MANHATTAN, Kan. — Trees in Kansas are the constant focus of foresters and staff at the Kansas Forest Service and now the KFS has been recognized for its work.
The Kansas Forest Service has been awarded a Level One Accreditation by The ArbNet Arboretum Accreditation Program and The Morton Arboretum, for achieving particular standards of professional practices deemed important for arboreta and botanic gardens. The ArbNet Arboretum Accreditation Program is the only global initiative to officially recognize arboreta at various levels of development, capacity, and professionalism. The Kansas Forest Service is also now recognized as an accredited arboretum in the Morton Register of Arboreta, a database of the world’s arboreta and gardens dedicated to woody plants.
In the late 1930s, on property that would become the future home of the Kansas Forest Service in Manhattan, Donald Duncan planted hundreds of Ponderosa pines as part of an U.S. Department of Agriculture-Agriculture Research Service provenance study from seeds that he had collected from all over the pine’s native range. Since the late 1970s, landscaped-sized trees have been planted at the KFS state office to honor foresters and staff who have retired or passed away while in service to the agency. Oaks, pines, pecan, male Osage-orange, eastern redbud, Kentucky coffeetree, Ginkgo, and black walnut are among the species found in the property’s Honor Grove.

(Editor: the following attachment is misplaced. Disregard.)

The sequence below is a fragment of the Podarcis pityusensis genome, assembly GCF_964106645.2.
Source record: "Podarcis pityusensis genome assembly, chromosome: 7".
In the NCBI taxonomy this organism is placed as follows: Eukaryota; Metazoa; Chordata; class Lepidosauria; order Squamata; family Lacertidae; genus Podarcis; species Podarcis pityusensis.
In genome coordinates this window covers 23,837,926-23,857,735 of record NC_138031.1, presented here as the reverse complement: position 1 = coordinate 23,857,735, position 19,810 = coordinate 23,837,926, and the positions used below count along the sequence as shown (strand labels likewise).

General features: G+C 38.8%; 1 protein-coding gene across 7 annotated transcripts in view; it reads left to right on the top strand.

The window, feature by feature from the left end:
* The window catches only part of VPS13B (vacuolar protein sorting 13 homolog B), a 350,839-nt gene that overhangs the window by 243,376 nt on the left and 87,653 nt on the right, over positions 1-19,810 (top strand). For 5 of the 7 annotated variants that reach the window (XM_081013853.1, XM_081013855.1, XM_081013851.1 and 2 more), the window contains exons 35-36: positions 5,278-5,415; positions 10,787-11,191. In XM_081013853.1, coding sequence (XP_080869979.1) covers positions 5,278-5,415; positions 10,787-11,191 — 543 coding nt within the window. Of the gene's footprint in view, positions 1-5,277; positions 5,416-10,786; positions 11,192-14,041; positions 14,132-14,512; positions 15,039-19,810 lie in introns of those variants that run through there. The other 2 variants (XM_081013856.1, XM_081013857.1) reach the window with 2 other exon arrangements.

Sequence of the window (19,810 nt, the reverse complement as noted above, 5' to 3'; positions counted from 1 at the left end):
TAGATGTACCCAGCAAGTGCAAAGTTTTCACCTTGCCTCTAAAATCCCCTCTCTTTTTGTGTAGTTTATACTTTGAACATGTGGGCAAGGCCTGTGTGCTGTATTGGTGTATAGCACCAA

The loss of several aging pines has prompted the planting of new Ponderosa pines and other less common and rare species of trees. Some of the new species are not typically found in Great Plains communities or homesteads, but several species showcased are durable options. Evergreen and deciduous tree collections, a shrub collection, and several rare and unusual species can be found throughout the property.
“We’re pleased that the Kansas Forest Service Demonstration Arboretum and Honor Grove has been accepted into the Morton Arboretum’s network,” said Kim Bomberger, community forester with the Kansas Forest Service. “We’re excited to have a place for people to learn more about trees and shrubs suitable for planting in Kansas and the Great Plains. The ArbNet program is a good fit with the Kansas Forest Service’s interests of planting, studying, and encouraging the conservation of trees.”
On Monday, April 24 from 11:00 a.m. to 2:00 p.m., the Kansas Forest Service welcomes the public to visit the new arboretum for its 130th Anniversary and Arbor Day celebration. Activities will include a tree walk, seedling giveaway, tree planting, and a Smokey Bear meet-and-greet. Mr. K’s food truck will be on site with food available for purchase.
— Jennifer Williams, Communications Coordinator, Kansas Forest Service
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